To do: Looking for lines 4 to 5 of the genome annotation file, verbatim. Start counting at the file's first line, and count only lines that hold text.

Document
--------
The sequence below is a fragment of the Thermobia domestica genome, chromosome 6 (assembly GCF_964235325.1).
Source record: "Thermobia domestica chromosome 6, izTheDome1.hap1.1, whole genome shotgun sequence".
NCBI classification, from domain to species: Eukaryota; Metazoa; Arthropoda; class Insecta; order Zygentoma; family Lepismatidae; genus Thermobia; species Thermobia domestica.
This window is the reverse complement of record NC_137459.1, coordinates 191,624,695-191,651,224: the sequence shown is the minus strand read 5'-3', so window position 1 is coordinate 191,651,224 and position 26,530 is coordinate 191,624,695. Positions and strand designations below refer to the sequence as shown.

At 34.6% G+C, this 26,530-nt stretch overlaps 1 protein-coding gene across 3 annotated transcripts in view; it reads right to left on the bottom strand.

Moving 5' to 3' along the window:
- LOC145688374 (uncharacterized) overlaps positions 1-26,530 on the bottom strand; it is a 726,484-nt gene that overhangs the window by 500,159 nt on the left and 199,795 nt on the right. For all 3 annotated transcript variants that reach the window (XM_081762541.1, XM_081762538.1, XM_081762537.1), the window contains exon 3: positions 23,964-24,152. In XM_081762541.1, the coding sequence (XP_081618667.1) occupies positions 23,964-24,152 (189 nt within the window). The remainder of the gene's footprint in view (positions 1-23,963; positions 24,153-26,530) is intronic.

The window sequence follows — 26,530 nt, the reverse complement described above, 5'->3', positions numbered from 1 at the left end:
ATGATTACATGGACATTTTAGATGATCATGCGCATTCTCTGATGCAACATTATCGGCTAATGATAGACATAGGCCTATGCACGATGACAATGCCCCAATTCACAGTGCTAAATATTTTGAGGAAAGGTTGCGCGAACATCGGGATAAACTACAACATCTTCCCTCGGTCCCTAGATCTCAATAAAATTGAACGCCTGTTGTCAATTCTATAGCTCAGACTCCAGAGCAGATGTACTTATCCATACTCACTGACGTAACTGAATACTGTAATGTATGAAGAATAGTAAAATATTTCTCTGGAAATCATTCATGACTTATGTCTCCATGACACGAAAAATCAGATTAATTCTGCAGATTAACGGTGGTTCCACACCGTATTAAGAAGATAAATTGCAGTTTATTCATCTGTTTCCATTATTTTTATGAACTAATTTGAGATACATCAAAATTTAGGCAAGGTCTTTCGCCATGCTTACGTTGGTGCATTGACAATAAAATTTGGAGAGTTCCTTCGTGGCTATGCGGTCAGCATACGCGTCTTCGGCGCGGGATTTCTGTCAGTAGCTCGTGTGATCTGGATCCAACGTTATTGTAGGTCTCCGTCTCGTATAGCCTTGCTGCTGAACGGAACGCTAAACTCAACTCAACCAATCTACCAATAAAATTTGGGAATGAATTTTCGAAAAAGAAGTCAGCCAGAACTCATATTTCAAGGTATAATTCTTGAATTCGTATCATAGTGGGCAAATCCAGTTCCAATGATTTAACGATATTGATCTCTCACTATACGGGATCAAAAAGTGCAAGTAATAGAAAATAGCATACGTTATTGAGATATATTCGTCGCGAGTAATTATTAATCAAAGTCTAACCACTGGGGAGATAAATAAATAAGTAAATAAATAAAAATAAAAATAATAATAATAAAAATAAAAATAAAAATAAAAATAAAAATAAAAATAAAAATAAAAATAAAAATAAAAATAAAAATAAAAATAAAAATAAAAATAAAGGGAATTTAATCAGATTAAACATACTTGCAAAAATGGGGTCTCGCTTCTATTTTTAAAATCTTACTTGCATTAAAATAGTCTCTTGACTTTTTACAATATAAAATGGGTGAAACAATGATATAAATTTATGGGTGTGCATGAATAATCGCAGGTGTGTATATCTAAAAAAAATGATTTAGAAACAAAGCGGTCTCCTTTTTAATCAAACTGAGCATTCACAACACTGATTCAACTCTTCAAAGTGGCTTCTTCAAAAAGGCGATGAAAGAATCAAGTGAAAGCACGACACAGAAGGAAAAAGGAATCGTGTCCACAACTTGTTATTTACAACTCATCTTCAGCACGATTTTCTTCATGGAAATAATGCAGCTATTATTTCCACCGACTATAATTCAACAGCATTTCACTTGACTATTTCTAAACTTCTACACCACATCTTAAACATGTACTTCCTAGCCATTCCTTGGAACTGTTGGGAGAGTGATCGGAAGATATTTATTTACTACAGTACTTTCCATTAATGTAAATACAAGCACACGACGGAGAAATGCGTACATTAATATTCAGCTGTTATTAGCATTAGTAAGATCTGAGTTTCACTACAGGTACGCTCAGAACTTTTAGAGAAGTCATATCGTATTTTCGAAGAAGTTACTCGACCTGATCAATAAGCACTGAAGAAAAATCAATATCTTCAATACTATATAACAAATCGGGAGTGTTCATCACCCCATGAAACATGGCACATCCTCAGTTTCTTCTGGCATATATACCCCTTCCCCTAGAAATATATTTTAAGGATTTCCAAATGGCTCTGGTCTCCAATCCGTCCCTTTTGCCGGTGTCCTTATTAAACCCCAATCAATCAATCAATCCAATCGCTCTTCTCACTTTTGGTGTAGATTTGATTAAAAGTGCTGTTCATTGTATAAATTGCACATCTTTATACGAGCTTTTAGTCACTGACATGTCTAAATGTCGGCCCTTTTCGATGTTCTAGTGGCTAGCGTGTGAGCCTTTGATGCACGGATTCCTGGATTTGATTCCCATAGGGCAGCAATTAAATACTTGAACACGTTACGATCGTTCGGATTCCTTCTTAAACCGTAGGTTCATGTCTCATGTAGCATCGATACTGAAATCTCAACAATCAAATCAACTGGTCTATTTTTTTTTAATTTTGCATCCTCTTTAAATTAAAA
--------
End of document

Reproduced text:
This window is the reverse complement of record NC_137459.1, coordinates 191,624,695-191,651,224: the sequence shown is the minus strand read 5'-3', so window position 1 is coordinate 191,651,224 and position 26,530 is coordinate 191,624,695. Positions and strand designations below refer to the sequence as shown.

At 34.6% G+C, this 26,530-nt stretch overlaps 1 protein-coding gene across 3 annotated transcripts in view; it reads right to left on the bottom strand.